“We’re hoping to find an alternative to pharmaceutical therapies for those with neuropathic pain caused by diabetes,” says Ruben Guzman, a master’s student in exercise and sport science. “Whole body vibration has proven successful in relieving pain for those with fibromyalgia and chronic back pain so we’re hypothesizing that the same will hold true for those with neuropathy due to diabetes.”
Whole body vibration typically involves performing a series of exercises on vibrating platforms – which look a bit like large home scales with upraised handles – designed to improve strength, flexibility and balance.
Ruben explains that though the specific mechanism of pain alleviation is unknown, it has been reported that the vibration can block pain and improve circulation, which may in fact lead to healthier nerves. “It would be a breakthrough to have a non-invasive, non-pharmaceutical approach to pain management and avoid drugs with side effects like weight gain, balance disturbance, and depression, which are already problematic for diabetics” he says.
The 26-week study will determine if exposure to the whole body vibration exercise regime is well-tolerated in adults with diabetic neuropathic pain of the feet and if it reduces common symptoms and complications from the disease. Diabetic neuropathy often leads to progressive loss of sensation and lower-limb muscle atrophy, which alters walking. Sensation of the feet and walking will also be evaluated for changes over the duration of the study.
Five OSU undergraduates are learning about the research process first hand as they work on the study. “I’ve learned that timelines don’t always go according to plan,” says Ryan Haran who will be applying to medical school after he graduates next month. “I’ve done basic research before and wanted to participate in a human subject-based research project in my field of exercise and sport science.” Kathryn Collins, an undergraduate in pre-therapy and allied health says that “Being involved in this study sparked my interest to do research later on.” Ben Jelinek, a junior with plans to go to physical therapy school says “The research process is much more complicated that I thought. I gained a lot of appreciation for the process of study approval and recruitment of subjects.”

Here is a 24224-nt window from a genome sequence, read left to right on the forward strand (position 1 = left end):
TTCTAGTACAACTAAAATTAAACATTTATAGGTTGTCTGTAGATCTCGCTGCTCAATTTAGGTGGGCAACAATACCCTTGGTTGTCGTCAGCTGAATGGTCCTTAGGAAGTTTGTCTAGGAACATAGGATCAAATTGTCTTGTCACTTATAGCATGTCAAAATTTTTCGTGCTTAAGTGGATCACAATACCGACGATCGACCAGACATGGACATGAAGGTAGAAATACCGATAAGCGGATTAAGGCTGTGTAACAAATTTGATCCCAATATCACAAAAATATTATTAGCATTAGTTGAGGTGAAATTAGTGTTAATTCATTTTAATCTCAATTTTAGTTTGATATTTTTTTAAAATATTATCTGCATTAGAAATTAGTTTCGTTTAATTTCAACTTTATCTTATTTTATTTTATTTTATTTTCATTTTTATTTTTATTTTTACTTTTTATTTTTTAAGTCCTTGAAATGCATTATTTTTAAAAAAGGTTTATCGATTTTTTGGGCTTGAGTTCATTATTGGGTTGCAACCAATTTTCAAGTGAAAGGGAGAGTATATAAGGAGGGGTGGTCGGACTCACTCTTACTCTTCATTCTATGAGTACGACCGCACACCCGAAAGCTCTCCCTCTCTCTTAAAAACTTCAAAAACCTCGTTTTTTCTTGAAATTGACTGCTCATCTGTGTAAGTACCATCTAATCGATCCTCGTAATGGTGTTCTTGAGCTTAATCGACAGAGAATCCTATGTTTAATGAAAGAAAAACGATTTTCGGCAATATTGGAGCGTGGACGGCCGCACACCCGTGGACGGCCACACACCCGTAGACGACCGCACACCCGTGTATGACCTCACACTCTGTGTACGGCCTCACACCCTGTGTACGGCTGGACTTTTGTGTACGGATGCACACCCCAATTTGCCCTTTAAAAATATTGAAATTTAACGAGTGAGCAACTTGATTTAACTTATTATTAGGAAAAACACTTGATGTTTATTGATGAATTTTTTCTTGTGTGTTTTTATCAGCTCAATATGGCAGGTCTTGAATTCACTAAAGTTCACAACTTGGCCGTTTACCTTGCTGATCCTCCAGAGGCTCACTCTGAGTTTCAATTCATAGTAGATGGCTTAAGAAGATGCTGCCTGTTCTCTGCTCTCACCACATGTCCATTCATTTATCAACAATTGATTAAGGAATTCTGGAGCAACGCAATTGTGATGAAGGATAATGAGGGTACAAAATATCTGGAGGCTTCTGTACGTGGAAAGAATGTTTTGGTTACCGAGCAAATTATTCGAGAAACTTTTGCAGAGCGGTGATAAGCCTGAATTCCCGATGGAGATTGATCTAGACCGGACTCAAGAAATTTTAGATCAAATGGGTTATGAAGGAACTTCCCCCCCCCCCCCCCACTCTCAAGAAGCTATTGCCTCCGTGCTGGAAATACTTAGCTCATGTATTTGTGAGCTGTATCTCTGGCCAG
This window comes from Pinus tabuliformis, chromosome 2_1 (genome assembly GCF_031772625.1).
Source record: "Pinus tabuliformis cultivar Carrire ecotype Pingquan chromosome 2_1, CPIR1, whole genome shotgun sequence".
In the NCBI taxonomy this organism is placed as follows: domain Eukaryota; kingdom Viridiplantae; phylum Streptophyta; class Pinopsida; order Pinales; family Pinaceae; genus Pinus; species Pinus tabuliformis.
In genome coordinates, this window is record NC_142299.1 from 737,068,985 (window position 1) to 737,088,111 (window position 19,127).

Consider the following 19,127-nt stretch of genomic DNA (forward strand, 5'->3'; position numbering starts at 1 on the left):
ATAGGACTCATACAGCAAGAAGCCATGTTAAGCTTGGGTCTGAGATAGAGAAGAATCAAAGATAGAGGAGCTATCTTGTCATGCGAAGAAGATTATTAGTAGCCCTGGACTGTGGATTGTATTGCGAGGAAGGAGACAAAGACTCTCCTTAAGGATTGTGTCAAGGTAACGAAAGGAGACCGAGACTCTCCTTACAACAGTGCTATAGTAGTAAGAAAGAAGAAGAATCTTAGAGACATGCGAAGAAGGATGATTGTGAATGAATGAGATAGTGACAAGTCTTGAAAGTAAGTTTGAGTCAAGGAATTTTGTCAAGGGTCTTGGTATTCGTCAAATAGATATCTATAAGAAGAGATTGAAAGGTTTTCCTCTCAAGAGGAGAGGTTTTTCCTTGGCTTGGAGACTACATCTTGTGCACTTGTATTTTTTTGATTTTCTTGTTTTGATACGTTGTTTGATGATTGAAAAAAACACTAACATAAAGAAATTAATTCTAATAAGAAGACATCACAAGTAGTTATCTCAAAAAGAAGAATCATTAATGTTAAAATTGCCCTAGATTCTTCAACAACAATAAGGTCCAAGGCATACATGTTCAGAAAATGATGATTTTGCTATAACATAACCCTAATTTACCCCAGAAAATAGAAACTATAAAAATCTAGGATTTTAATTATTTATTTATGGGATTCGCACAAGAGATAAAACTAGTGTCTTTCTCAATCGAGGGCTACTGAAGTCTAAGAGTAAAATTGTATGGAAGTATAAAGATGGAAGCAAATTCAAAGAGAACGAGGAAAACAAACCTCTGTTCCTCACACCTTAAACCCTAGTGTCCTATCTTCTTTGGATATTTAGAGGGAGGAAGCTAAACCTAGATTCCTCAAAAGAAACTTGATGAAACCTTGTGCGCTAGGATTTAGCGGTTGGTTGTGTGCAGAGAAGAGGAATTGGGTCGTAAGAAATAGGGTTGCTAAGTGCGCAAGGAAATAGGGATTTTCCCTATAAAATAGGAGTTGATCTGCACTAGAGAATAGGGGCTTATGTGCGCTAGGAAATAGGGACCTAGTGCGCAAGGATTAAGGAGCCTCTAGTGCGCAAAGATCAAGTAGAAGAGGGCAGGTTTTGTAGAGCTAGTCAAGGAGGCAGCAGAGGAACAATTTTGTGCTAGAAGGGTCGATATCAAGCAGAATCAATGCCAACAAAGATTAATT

Gianni Maddalozzo, who has been researching the emerging field of vibration therapy for several years, is the principal investigator on the research project funded by the John C. Erkkila MD Endowment for Health and Human Performance.
“We are strongly encouraged by our preliminary data that has suggested significant reductions in foot pain as measured by the Universal Pain Survey,” Maddalozzo said. “Participants may see a significant reduction in pain of their feet and this may lead to further education on the prescription medications these individuals currently take for their pain.”
Co-investigators Mark Hoffman, Brad Cardinal and Kerri Winters-Stone are joined by a team of undergraduate researchers Kathryn Collins, Ryan Haran, Ben Jelinek, Rita Krantz and Walker Maddalozzo that are lead by Ruben.
Ruben is a cancer survivor and a disabled veteran who says his military training prepared him well for the rigors of research. “You have to be meticulous, consistent, on time, and give your total focus to what you are doing.” He’s a good model for his students as he teaches them about data collection, gait analysis, how to measure nerve conduction, and other research processes. After earning his PhD in exercise science, Ruben plans to do research and teach at a university, focusing on those with special needs.
One reply on “Research team tests whole body vibration to relieve neuropathic pain.”
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